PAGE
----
What do the restrictions involve?


People in the UK will only be allowed to leave their home for the following purposes:

  • Shopping for basic necessities, as infrequently as possible
  • One form of exercise a day – for example a run, walk, or cycle – alone or with members of your household
  • Any medical need, to provide care or to help a vulnerable person
  • Travelling to and from work, but only where this is absolutely necessary and cannot be done from home

Police will have the powers to enforce the rules, including through fines and dispersing gatherings. To ensure compliance with the instruction to stay at home, the government will:

  • Close all shops selling non-essential goods, including clothing and electronic stores and other premises including libraries, playgrounds and outdoor gyms, and places of worship
  • Stop all gatherings of more than two people in public – excluding people you live with
  • Stop all social events, including weddings, baptisms and other ceremonies, but excluding funerals

Parks will remain open for exercise, but gatherings will be dispersed.


To her surprise, Sgt Mark Wilson from Merseyside police, along with the force mascot, Bobby, turned up with a goody bag and a superhero card from Ch Con Andy Cooke especially for Dexter.

Dexter and his big brother, Freddie, even got to sit in the police van, while their grandparents watched from their cars, which were parked nearby.

“The most we were hoping for was for a police officer to drive by and flash the sirens. We are so overwhelmed by the effort the police went to today. It has brought a lot of cheer to us and the whole neighbourhood,” Dexter’s parents said.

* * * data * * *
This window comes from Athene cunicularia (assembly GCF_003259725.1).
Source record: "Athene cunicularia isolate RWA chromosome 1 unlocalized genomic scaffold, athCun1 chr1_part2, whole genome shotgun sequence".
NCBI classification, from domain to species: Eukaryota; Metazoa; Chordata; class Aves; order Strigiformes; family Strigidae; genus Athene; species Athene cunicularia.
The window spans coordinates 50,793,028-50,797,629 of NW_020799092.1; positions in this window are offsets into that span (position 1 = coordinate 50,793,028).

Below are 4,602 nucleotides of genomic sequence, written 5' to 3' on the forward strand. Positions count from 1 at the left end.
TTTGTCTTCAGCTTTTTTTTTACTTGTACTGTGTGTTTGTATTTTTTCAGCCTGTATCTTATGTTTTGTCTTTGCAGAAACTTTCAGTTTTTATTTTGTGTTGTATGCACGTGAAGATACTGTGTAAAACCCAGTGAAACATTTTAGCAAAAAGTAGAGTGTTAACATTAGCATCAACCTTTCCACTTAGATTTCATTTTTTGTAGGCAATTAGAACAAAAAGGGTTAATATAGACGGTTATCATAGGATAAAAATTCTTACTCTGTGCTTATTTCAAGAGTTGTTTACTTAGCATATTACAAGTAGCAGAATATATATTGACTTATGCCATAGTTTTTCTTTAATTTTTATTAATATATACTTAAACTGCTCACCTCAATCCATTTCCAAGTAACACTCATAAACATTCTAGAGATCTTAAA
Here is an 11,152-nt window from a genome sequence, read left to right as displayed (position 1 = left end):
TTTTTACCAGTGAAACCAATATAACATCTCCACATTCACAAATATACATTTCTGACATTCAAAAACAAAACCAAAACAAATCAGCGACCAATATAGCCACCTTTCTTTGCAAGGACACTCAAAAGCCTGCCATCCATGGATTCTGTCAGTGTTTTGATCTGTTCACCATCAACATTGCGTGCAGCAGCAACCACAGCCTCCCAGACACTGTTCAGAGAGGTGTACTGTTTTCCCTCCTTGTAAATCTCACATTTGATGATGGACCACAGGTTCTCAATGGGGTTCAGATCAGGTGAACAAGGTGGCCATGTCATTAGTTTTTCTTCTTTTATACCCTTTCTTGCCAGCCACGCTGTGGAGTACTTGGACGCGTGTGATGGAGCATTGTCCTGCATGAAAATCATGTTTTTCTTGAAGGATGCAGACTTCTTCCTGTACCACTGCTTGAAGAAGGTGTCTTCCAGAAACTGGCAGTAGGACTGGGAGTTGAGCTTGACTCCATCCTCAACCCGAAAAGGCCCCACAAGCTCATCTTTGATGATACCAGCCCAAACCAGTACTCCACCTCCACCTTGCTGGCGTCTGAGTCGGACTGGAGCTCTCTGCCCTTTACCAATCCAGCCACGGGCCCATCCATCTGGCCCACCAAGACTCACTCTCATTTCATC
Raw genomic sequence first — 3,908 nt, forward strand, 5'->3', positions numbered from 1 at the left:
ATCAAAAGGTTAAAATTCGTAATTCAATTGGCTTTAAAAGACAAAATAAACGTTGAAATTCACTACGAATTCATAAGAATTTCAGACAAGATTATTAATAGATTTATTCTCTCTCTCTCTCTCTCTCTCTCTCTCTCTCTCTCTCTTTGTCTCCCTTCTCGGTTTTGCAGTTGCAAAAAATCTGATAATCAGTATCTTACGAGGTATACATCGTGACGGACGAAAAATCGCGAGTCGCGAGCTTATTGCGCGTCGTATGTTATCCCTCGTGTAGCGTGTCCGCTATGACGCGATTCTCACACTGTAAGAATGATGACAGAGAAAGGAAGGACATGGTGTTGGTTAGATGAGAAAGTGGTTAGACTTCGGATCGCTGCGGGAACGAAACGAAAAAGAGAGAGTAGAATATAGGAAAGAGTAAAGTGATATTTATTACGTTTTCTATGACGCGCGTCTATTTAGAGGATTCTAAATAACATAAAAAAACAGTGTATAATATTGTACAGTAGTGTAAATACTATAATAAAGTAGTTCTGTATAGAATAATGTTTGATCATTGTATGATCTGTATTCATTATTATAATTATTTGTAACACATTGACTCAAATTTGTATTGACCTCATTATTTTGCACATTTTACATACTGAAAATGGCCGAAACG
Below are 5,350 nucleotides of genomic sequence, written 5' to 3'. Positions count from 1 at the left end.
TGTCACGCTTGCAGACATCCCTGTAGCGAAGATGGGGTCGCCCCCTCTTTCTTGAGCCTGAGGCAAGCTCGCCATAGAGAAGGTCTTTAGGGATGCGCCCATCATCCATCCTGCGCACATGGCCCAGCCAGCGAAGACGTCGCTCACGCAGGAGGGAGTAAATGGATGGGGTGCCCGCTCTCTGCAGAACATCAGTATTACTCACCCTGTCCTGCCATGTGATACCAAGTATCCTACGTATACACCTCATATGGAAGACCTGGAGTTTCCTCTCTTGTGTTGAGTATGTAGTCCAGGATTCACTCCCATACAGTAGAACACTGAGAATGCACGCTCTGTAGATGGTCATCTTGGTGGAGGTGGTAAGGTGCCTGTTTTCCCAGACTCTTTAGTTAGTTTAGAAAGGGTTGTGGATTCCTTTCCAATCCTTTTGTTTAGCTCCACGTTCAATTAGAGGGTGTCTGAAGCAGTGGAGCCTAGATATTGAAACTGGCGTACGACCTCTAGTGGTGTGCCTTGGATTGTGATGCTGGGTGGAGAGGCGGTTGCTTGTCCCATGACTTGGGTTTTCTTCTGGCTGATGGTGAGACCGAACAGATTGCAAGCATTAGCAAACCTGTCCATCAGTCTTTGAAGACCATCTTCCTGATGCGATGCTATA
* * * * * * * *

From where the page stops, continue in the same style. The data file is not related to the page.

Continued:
Couple stuck in neverending Maldives honeymoon

Hundreds of travellers are still stranded around the world after coronavirus lockdowns came into force – but one honeymooning couple ended up better off than most.

Surrounded by a fleet of staff catering to their every need on a luxury Maldivian resort, Olivia and Raul De Freitas have found themselves on an eternal honeymoon.

Arriving at the Cinnamon Velifushi Maldives resort on 22 March for what was supposed to be a six-night stay, the newlyweds were soon the only two guests left when their home country, South Africa, closed its airports in response to the pandemic and they were unable to leave.

The resort, which hosts up to 180 guests, continued to put on a full performance in the dining hall each night for the pair while nine staff members remained on standby.

Room service checked on them five times a day, while other workers treated the couple to an elaborate candlelit dinner on the beach, they told the New York Times.

They were told they would have to hire a chartered jet with other South Africans stuck in the Maldives in order to get home. But, at a cost of a $104,000, they decided to stay put.

They have now been transferred to another luxury resort, along with other South Africans in the region, with a large proportion of their costs subsidised. However, their return date remains unknown.